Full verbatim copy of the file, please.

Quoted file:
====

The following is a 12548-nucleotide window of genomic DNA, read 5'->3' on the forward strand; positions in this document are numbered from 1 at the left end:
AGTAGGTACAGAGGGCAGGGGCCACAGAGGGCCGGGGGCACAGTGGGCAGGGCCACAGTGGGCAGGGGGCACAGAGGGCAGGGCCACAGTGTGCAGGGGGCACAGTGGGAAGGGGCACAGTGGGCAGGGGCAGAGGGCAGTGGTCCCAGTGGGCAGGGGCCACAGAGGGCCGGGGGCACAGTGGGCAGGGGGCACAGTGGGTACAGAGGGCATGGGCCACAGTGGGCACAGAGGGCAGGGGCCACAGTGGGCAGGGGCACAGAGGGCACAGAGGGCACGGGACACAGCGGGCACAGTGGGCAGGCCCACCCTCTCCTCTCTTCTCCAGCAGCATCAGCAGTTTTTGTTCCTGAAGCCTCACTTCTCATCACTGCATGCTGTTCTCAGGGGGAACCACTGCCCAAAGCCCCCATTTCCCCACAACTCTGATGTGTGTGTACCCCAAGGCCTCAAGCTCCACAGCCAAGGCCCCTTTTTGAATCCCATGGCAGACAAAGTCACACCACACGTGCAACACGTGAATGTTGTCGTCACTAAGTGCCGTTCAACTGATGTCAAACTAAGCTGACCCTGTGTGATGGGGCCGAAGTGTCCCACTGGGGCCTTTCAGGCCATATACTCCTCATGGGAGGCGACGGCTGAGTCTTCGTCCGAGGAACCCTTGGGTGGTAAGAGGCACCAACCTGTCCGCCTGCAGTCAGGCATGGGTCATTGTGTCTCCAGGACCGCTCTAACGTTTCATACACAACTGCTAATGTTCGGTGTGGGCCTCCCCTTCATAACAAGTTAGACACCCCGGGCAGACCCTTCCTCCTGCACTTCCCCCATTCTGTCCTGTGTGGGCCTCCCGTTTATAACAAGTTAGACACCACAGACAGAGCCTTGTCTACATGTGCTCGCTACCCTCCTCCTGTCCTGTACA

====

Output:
The following is a 12548-nucleotide window of genomic DNA, read 5'->3' on the forward strand; positions in this document are numbered from 1 at the left end:
AGTAGGTACAGAGGGCAGGGGCCACAGAGGGCCGGGGGCACAGTGGGCAGGGCCACAGTGGGCAGGGGGCACAGAGGGCAGGGCCACAGTGTGCAGGGGGCACAGTGGGAAGGGGCACAGTGGGCAGGGGCAGAGGGCAGTGGTCCCAGTGGGCAGGGGCCACAGAGGGCCGGGGGCACAGTGGGCAGGGGGCACAGTGGGTACAGAGGGCATGGGCCACAGTGGGCACAGAGGGCAGGGGCCACAGTGGGCAGGGGCACAGAGGGCACAGAGGGCACGGGACACAGCGGGCACAGTGGGCAGGCCCACCCTCTCCTCTCTTCTCCAGCAGCATCAGCAGTTTTTGTTCCTGAAGCCTCACTTCTCATCACTGCATGCTGTTCTCAGGGGGAACCACTGCCCAAAGCCCCCATTTCCCCACAACTCTGATGTGTGTGTACCCCAAGGCCTCAAGCTCCACAGCCAAGGCCCCTTTTTGAATCCCATGGCAGACAAAGTCACACCACACGTGCAACACGTGAATGTTGTCGTCACTAAGTGCCGTTCAACTGATGTCAAACTAAGCTGACCCTGTGTGATGGGGCCGAAGTGTCCCACTGGGGCCTTTCAGGCCATATACTCCTCATGGGAGGCGACGGCTGAGTCTTCGTCCGAGGAACCCTTGGGTGGTAAGAGGCACCAACCTGTCCGCCTGCAGTCAGGCATGGGTCATTGTGTCTCCAGGACCGCTCTAACGTTTCATACACAACTGCTAATGTTCGGTGTGGGCCTCCCCTTCATAACAAGTTAGACACCCCGGGCAGACCCTTCCTCCTGCACTTCCCCCATTCTGTCCTGTGTGGGCCTCCCGTTTATAACAAGTTAGACACCACAGACAGAGCCTTGTCTACATGTGCTCGCTACCCTCCTCCTGTCCTGTACA